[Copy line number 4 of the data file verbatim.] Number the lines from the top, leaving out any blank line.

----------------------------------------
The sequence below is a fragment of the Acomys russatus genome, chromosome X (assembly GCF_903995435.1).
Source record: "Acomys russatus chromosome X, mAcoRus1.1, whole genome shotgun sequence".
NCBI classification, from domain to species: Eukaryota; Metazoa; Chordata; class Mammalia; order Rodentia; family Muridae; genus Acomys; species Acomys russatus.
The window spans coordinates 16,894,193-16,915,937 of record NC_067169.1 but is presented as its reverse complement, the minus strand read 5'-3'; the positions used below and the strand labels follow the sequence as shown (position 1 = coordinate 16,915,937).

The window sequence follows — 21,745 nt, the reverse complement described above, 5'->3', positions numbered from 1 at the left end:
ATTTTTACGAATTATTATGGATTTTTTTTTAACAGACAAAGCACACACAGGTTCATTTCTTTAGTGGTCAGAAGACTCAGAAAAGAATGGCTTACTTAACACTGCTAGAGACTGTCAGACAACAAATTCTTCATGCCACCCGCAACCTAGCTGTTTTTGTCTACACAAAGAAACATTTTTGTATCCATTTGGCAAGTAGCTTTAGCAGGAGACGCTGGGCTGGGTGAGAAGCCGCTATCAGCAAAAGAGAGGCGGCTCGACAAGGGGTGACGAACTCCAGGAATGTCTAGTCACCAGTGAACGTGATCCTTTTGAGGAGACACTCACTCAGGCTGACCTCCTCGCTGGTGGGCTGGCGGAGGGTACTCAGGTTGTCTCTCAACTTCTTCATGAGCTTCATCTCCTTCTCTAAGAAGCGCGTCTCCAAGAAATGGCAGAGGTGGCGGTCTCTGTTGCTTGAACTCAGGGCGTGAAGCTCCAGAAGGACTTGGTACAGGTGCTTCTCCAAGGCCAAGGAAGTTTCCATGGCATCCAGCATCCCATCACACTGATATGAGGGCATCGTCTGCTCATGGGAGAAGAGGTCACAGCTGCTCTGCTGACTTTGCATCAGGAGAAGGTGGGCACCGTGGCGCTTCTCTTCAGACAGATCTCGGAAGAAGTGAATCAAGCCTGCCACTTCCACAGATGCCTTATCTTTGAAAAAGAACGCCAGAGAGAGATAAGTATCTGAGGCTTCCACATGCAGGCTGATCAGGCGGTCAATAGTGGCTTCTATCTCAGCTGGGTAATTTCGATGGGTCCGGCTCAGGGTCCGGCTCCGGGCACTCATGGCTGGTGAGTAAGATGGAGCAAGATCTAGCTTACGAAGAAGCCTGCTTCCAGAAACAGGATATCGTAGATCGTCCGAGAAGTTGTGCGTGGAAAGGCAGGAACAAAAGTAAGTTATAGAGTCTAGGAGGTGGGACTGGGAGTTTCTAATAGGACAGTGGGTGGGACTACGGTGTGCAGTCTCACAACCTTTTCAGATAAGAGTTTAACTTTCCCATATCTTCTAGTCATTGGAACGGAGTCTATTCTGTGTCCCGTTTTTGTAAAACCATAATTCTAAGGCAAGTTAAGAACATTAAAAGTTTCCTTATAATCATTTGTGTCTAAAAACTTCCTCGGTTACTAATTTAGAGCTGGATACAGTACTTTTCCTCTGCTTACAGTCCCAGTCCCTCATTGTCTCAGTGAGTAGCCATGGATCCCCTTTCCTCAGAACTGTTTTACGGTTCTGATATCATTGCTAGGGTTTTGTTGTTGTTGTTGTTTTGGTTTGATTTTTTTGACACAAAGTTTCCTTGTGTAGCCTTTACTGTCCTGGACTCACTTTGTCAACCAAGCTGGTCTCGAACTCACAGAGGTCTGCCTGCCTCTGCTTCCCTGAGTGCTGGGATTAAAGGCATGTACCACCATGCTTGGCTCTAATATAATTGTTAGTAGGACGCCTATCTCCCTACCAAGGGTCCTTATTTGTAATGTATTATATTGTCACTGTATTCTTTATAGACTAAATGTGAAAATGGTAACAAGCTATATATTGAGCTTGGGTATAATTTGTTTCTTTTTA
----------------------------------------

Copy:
The window spans coordinates 16,894,193-16,915,937 of record NC_067169.1 but is presented as its reverse complement, the minus strand read 5'-3'; the positions used below and the strand labels follow the sequence as shown (position 1 = coordinate 16,915,937).